On the bloggers, yes, this involved dealing with friends and that wasn’t always pleasant. I could have chosen any number of people and blog entries but there has to be limits of course (as it happens even more useful material has come to light since I submitted and NT Wrong’s blog and its reception would have been a very useful blog to analyse – in fact it all is: watch this space for more to come on that topic…). Jim West was particularly useful in one instance because the key modern political factors were raised on a post about ancient issues which brought together a number of other bloggers so it was blogging gold for my analysis! Jim West was also one of the key exceptions on the issue of the discussion of the Iraq war aftermath (though significantly ignored) and I had to include that, I think.

An aside on Nadia Abu el-Haj: happily she did gain tenure. I wonder if the campaign against her (and I’m worried I’m giving out tips to those with whom I profoundly disagree!) focused far too heavily on things she simply did not say and invented things about her. Presumably the committee would easily have seen through the fact she did not argue that Jerusalem was not destroyed by the Romans (in fact she simply stated the standard view that the Romans did) and so on.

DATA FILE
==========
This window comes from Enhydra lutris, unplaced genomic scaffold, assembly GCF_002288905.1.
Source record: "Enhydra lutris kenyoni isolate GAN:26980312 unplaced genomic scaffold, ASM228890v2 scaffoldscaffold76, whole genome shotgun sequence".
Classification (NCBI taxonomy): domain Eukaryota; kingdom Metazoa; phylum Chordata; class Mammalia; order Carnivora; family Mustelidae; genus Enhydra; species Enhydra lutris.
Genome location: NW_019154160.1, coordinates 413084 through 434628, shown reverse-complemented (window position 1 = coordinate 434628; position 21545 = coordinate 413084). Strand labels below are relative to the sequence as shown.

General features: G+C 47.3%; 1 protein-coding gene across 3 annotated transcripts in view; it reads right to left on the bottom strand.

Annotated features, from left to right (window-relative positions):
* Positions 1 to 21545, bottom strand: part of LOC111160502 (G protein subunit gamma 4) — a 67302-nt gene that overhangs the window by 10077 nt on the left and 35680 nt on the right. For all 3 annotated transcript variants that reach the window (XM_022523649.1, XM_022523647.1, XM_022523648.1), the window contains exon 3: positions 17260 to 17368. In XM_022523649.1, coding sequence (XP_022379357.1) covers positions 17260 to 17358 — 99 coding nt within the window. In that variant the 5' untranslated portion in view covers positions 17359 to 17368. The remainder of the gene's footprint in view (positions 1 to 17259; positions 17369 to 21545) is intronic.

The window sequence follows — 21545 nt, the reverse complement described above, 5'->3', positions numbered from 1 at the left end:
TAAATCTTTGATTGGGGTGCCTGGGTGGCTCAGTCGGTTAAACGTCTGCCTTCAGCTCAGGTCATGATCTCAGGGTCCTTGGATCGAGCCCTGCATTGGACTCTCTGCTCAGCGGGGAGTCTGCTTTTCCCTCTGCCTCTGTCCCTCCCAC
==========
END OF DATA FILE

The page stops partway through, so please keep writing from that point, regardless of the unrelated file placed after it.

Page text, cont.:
I like this:
Finally, it seems that Crossley’s work would have benefited from a discussion of secularization, especially as it relates to Orientalism and as a catalyst for focusing on specifically “religious” aspects of Israel as sites for potential “antisemitism” (e.g., the Temple, kosher lifestyle). The near-equivocation of “Israel” with “Judaism” in the media seems important to this point. Similarly, Richard King has written a very solid book (Orientalism and Religion) that deals with the characterization of “the mystic East” as a response to contemporary anxieties about secularity. The role of the non-rational in Malina’s work seems particularly ripe for analysis in these terms (I think especially of his chapter on envy). But this point might be moot, since Crossley’s work appears to focus more intently on the “what” and “how,” rather than “why,” questions.